National Black HIV/AIDS Awareness Day
The mission of National Black HIV/AIDS Awareness Day (NBHAAD) is to build the capacity and increase awareness, participation and support for HIV prevention, care and treatment among African Americans. February 7, 2008 marks the eighth year of this annual event.
The primary goal of NBHAAD is to motivate African Americans to get tested and know their HIV status; get educated about the transmission modes of HIV/AIDS; get involved in their local community; and get treated if they are currently living with HIV or are newly diagnosed.
NBHAAD dates back to 1999, when the Centers for Disease Control and Prevention's (CDC) Division of HIV/AIDS Prevention (DHAP) funded five national non-profit organizations known then as the Community Capacity Building Coalition (CCBC). On February 23, 2001, the CCBC organized the first annual National Black HIV/AIDS Awareness Day. The date was changed to February 7 the following year (2002) and is now recognized on February 7th of each year.Today, there are seven organizations that work in partnership with the CDC to ensure the success of National Black HIV/AIDS Awareness Day: Alliances for Quality Education; Healthy Black Communities, Inc.; Jackson State University - Mississippi Urban Research Center; My Brother's Keeper, Inc.; National Alliance of State and Territorial AIDS Directors; National Black Alcoholism & Addictions Council; and National Black Leadership Commission on AIDS.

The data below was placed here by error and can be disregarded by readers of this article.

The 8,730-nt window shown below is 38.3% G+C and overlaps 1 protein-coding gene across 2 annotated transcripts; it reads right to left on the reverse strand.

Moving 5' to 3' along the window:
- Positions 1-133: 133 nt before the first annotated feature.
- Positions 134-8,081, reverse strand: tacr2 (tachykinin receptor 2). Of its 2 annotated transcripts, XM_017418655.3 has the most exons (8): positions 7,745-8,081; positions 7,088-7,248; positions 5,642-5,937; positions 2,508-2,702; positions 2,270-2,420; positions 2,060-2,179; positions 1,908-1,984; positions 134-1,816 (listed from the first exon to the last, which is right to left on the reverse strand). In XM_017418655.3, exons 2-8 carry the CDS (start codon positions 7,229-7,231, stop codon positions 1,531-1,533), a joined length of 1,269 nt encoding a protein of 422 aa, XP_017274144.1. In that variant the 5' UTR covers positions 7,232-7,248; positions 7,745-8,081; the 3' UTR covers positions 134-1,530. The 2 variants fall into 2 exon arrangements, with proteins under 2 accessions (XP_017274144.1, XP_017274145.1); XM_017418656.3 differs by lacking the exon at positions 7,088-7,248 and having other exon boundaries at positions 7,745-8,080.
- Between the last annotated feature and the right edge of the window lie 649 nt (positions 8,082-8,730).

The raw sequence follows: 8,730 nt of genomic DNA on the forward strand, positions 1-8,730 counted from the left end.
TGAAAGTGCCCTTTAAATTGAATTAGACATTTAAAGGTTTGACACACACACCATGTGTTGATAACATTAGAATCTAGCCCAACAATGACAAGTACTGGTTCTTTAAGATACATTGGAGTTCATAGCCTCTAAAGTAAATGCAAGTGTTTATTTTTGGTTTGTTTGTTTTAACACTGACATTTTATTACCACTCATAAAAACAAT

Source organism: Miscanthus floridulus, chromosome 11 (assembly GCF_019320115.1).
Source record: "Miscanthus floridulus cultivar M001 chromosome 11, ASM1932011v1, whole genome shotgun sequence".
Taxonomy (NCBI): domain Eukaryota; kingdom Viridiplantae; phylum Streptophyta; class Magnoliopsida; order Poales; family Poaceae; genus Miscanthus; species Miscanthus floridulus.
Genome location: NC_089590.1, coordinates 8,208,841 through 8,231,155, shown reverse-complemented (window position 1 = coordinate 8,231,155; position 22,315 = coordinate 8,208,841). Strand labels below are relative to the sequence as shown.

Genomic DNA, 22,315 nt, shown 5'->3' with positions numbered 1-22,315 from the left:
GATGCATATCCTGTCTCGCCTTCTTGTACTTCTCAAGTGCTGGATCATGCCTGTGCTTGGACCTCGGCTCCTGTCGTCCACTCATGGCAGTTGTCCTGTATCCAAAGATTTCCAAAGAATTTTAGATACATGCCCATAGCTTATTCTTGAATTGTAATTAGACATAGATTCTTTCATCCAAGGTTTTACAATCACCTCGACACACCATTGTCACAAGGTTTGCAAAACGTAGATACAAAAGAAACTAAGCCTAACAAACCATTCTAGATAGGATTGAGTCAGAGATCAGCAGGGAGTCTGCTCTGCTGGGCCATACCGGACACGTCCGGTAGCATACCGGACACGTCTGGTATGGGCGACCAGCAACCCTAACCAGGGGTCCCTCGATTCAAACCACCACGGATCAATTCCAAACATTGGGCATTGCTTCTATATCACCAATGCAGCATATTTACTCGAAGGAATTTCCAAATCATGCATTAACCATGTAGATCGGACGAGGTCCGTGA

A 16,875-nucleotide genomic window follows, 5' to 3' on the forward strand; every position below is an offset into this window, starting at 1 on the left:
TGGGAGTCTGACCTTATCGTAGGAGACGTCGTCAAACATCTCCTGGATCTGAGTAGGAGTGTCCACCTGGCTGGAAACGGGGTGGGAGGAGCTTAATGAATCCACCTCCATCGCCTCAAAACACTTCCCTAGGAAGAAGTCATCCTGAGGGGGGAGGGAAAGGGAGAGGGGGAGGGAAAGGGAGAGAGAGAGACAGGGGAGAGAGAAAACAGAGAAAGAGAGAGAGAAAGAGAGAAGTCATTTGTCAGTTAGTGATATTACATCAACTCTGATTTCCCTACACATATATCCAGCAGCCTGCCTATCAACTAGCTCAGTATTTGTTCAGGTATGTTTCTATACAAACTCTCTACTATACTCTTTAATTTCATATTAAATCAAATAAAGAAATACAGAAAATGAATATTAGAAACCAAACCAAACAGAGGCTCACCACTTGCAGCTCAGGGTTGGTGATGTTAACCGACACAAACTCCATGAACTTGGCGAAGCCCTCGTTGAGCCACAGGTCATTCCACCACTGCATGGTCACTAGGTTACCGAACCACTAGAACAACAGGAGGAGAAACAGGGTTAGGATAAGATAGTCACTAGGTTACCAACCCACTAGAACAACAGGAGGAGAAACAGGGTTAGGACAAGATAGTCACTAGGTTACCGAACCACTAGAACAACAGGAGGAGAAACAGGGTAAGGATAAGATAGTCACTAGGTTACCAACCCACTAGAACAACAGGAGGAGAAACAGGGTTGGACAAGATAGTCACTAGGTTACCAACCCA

It is hoped that NBHAAD will continue to build the capacity of community based organizations (CBOs) as well as community stake holders to increase awareness, prevent HIV and get those who need treatment into care.
For more information, please visit www.blackaidsday.org